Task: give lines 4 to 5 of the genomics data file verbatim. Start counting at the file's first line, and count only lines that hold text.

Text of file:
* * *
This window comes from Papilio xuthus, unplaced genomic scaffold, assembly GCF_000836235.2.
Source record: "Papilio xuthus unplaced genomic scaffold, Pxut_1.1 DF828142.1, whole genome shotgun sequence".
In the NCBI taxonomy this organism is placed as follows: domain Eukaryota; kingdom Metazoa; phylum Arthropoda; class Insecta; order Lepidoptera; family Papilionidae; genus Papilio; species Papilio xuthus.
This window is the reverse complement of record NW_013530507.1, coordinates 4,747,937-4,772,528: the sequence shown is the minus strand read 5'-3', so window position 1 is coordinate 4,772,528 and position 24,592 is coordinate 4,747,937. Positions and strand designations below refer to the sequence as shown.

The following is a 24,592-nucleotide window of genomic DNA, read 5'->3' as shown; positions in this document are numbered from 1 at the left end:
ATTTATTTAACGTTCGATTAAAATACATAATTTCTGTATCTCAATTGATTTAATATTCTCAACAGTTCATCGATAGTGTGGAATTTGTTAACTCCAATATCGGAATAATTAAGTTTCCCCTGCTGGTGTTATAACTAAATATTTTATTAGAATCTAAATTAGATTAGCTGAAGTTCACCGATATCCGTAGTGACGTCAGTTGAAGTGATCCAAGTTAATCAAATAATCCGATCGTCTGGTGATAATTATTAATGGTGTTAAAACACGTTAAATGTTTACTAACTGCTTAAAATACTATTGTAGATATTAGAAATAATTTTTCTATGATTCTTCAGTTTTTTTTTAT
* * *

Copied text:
This window is the reverse complement of record NW_013530507.1, coordinates 4,747,937-4,772,528: the sequence shown is the minus strand read 5'-3', so window position 1 is coordinate 4,772,528 and position 24,592 is coordinate 4,747,937. Positions and strand designations below refer to the sequence as shown.

The following is a 24,592-nucleotide window of genomic DNA, read 5'->3' as shown; positions in this document are numbered from 1 at the left end: